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Circumcircle of a triangle.

  1. Feb 8, 2005 #1
    For a triangle, 3 sides are given.
    What's the radius of its circumcircle?
    Are we able to get it without using cosine law or sine law or heron formula?
  2. jcsd
  3. Feb 8, 2005 #2
    What is a circumcircle?
  4. Feb 8, 2005 #3
    An outern circle .
  5. Feb 8, 2005 #4
    I'm really sorry, but I have no idea what you are talking about.
  6. Feb 8, 2005 #5
    A circle surrounds a triangle, the three vertexs of the triangle touches the circumference
  7. Feb 8, 2005 #6
    Oh, I apologize. The only way which I know of to get that is with the law of cosines.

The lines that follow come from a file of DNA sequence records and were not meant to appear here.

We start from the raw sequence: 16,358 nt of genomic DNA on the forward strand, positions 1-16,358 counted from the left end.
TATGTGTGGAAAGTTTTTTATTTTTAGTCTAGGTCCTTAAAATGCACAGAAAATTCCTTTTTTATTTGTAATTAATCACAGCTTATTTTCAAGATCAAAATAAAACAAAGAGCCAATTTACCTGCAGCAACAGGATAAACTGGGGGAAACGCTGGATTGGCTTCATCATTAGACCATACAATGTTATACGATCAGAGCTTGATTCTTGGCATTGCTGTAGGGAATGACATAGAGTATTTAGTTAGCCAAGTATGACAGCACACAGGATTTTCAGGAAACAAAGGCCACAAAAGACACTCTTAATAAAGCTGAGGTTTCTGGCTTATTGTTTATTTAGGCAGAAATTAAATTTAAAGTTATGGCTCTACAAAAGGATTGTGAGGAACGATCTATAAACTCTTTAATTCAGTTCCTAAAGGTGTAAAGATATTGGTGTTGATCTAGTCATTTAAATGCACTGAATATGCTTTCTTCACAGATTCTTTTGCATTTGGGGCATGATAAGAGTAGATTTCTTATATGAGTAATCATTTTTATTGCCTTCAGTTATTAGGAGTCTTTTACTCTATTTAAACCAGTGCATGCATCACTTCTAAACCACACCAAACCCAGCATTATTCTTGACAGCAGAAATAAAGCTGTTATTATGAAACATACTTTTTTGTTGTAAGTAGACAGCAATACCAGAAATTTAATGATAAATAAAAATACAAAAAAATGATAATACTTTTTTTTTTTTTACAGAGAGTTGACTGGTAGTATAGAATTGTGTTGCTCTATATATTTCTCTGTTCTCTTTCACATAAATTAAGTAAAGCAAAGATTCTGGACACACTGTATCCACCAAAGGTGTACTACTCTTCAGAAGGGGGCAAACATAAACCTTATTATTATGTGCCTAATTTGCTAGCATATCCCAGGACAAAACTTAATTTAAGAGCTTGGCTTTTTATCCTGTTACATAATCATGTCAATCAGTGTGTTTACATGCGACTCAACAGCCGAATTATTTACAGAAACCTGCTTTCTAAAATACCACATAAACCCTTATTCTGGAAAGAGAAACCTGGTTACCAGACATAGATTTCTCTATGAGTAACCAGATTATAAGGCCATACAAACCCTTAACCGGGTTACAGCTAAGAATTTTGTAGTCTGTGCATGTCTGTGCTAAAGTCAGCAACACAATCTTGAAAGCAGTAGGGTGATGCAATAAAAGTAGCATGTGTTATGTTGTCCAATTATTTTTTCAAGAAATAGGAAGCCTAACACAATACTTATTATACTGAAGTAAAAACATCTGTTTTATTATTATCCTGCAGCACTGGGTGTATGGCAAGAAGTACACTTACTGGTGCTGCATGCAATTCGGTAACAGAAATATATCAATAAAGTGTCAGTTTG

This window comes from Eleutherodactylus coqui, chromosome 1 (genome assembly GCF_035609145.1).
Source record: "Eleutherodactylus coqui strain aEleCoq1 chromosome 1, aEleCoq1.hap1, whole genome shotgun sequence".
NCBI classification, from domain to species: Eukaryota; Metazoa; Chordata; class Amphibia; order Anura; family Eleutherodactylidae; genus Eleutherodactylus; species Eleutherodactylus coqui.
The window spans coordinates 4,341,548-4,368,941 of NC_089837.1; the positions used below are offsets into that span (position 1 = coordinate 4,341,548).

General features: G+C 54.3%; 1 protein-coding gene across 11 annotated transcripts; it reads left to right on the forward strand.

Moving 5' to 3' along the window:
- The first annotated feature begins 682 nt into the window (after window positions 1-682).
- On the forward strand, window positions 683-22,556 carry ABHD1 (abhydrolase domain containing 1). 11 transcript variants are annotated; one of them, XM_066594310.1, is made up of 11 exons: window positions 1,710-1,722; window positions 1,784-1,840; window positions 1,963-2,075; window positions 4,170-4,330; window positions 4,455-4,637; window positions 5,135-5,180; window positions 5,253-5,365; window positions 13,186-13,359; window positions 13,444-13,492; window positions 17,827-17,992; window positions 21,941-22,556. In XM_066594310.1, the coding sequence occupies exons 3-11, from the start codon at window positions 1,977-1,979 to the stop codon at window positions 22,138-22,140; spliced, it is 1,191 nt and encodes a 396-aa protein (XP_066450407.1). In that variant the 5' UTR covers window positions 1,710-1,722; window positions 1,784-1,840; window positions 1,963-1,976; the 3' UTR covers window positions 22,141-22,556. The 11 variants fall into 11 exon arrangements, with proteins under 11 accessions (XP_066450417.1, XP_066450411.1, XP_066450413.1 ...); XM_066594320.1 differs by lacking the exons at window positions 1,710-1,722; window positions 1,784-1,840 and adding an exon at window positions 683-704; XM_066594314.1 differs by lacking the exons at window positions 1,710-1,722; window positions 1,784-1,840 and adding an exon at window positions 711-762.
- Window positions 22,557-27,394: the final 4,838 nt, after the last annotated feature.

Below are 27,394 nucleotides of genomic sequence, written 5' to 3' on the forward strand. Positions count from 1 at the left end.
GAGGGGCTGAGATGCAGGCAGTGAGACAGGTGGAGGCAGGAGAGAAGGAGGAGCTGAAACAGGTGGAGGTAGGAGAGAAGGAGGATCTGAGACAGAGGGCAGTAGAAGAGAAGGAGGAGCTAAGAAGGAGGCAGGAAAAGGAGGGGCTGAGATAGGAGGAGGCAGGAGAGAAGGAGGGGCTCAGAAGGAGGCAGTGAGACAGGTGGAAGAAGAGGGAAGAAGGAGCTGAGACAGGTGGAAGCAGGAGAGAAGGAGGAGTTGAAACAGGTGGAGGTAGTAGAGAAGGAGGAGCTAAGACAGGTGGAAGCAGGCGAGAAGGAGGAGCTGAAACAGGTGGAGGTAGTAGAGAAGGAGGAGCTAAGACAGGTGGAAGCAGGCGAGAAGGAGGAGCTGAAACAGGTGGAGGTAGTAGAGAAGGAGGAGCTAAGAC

8. Feb 8, 2005 #7
    My teachers haven't taught us the cosine law, but this question is in the part of properties of circle. Moreover, he hasn't taught heron formula.
  9. Feb 9, 2005 #8


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  10. Feb 10, 2005 #9


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    First, use the law of cosine:
    [tex]a^{2} = b^{2} + c^{2} - 2bc\cos{A}[/tex]
    [tex]b^{2} = a^{2} + c^{2} - 2ac\cos{B}[/tex]
    [tex]c^{2} = a^{2} + b^{2} - 2ab\cos{C}[/tex]
    to find out cos of one of the angle in the triangle, then use [itex]sin^{2}\theta + cos^{2}\theta = 1[/itex] (In a triangle, [itex]sin\theta[/itex] is always positive) to find its sine and then use the law of sine to find out the radius of the circumcircle.
    The law of sine is:
    [tex]\frac{a}{\sin{A}} = \frac{b}{\sin{B}} = \frac{c}{\sin{C}} = 2 \times R[/tex]
    Where R is the radius of the circumcircle.
    Hope you get it.
    Viet Dao,
  11. Feb 11, 2005 #10
    No need sin law.
    I know many methods, but currently I want the most simpliest one.
    Anyway, thank you. :P
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